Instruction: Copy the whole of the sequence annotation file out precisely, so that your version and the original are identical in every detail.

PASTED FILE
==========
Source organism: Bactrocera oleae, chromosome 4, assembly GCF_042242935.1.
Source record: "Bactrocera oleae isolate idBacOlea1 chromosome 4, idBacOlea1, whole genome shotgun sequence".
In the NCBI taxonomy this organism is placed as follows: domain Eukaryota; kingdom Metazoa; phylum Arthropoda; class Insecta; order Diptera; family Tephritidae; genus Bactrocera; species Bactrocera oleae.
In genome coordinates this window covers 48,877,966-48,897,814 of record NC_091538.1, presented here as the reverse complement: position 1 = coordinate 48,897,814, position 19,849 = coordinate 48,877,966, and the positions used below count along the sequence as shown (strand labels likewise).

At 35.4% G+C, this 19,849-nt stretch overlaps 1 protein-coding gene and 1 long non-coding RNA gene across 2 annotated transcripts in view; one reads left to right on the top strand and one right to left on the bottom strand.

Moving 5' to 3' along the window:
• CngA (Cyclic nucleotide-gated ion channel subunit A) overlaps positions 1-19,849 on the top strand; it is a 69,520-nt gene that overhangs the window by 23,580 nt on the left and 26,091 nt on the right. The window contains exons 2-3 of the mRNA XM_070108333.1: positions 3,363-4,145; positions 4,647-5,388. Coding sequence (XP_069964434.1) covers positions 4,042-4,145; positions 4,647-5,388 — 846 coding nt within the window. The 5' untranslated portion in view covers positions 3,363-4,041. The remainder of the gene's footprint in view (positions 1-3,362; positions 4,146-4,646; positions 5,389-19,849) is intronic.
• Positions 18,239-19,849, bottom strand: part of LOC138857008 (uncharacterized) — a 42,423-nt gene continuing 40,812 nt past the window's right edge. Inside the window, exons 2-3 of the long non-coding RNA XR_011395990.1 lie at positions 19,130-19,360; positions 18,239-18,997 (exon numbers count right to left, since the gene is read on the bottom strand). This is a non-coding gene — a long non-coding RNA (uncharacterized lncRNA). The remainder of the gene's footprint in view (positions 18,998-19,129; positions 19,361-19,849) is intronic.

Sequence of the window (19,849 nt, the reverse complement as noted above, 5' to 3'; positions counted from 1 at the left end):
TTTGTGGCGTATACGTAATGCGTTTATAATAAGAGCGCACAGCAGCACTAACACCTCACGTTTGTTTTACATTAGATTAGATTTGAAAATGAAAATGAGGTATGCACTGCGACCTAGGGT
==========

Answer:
Source organism: Bactrocera oleae, chromosome 4, assembly GCF_042242935.1.
Source record: "Bactrocera oleae isolate idBacOlea1 chromosome 4, idBacOlea1, whole genome shotgun sequence".
In the NCBI taxonomy this organism is placed as follows: domain Eukaryota; kingdom Metazoa; phylum Arthropoda; class Insecta; order Diptera; family Tephritidae; genus Bactrocera; species Bactrocera oleae.
In genome coordinates this window covers 48,877,966-48,897,814 of record NC_091538.1, presented here as the reverse complement: position 1 = coordinate 48,897,814, position 19,849 = coordinate 48,877,966, and the positions used below count along the sequence as shown (strand labels likewise).

At 35.4% G+C, this 19,849-nt stretch overlaps 1 protein-coding gene and 1 long non-coding RNA gene across 2 annotated transcripts in view; one reads left to right on the top strand and one right to left on the bottom strand.

Moving 5' to 3' along the window:
• CngA (Cyclic nucleotide-gated ion channel subunit A) overlaps positions 1-19,849 on the top strand; it is a 69,520-nt gene that overhangs the window by 23,580 nt on the left and 26,091 nt on the right. The window contains exons 2-3 of the mRNA XM_070108333.1: positions 3,363-4,145; positions 4,647-5,388. Coding sequence (XP_069964434.1) covers positions 4,042-4,145; positions 4,647-5,388 — 846 coding nt within the window. The 5' untranslated portion in view covers positions 3,363-4,041. The remainder of the gene's footprint in view (positions 1-3,362; positions 4,146-4,646; positions 5,389-19,849) is intronic.
• Positions 18,239-19,849, bottom strand: part of LOC138857008 (uncharacterized) — a 42,423-nt gene continuing 40,812 nt past the window's right edge. Inside the window, exons 2-3 of the long non-coding RNA XR_011395990.1 lie at positions 19,130-19,360; positions 18,239-18,997 (exon numbers count right to left, since the gene is read on the bottom strand). This is a non-coding gene — a long non-coding RNA (uncharacterized lncRNA). The remainder of the gene's footprint in view (positions 18,998-19,129; positions 19,361-19,849) is intronic.

Sequence of the window (19,849 nt, the reverse complement as noted above, 5' to 3'; positions counted from 1 at the left end):
TTTGTGGCGTATACGTAATGCGTTTATAATAAGAGCGCACAGCAGCACTAACACCTCACGTTTGTTTTACATTAGATTAGATTTGAAAATGAAAATGAGGTATGCACTGCGACCTAGGGT